Monday, March 16, 2015
The session IPA trend has been one of the most perplexing of recent years. Tons of breweries have tried to create a low-alcohol hop bomb, but even those that make exceptional IPAs have, for the most part, produced beers that taste like watered-down pale ales short on the hop characteristic that makes their regular offerings shine.
It has been a great relief, then, to discover Oskar Blues' Pinner IPA, which is the first session IPA that seems to have nailed the goal for which this style was reaching. And while it may not be that surprising that the Longmont beer maker did something remarkable with hops, it is, frankly, a little shocking that a brewery that considers 7 percent ABV the low bar for most of its creations has come up with one of the most successful beers to date in the lower-alcohol genre.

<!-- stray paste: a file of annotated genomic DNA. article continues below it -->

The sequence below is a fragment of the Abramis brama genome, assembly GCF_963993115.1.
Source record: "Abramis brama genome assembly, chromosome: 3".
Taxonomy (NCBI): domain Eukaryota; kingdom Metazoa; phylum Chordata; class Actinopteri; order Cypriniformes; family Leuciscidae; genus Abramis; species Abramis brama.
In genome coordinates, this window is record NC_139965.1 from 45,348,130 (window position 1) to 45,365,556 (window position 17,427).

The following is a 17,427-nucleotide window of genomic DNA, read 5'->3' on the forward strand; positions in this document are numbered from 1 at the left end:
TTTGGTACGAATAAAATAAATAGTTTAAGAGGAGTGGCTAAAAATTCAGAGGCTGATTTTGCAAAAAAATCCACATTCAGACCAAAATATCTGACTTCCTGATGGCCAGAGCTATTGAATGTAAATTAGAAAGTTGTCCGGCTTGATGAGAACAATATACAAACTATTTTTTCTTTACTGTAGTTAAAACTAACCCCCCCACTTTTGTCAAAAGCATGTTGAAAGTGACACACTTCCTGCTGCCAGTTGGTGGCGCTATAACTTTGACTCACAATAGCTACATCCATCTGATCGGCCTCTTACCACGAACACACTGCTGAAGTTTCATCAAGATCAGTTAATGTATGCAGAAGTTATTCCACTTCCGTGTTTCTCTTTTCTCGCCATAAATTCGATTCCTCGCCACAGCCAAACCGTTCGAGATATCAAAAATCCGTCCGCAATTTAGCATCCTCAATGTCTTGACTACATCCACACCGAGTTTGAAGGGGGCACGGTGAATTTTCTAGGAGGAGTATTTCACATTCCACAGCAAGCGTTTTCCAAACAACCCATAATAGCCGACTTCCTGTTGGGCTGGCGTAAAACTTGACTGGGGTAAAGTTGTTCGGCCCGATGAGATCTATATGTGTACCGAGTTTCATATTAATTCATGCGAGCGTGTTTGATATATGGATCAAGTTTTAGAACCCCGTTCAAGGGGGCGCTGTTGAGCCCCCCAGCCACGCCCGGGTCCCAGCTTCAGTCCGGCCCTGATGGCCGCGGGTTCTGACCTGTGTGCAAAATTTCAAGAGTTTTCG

To start, cracking open a can of Pinner is equivalent to sticking one's nose into a freshly crushed hop flower. The vibrant pine-tinted grass scent that comes at you is half of the battle to master the session IPA niche — it tells you this is a hop-forward beer, even if the 4.7-percent ABV level noted on the label makes you think otherwise.
Then the taste itself follows with an eyebrow-raising combination. The body is appropriately lighter than the brewery's flagship Dale's Pale Ale, and the hops are not as pronounced or astringent. But there is a full-mouth feel to signature ingredient — not a biting or acidic taste but one that makes its hop presence felt all the same.
Others have put unique twists on successful session IPAs. Trinity Brewing's sour session IPA, Super Juice Solution, is one that gives you some hops blended with a lot of other complex flavors, for example. But no one longing for the straight-up bitter bite of an IPA has yet written to me to suggest that they are getting the flavor they need out of a beer with the word "session" on it.
Pinner won't replace the big-bodied grittiness of Dale's or the blow-your-palate bravado of Gubna Imperial IPA, if that's what you're craving. But it may change your perception of what a lower-alcohol IPA can do.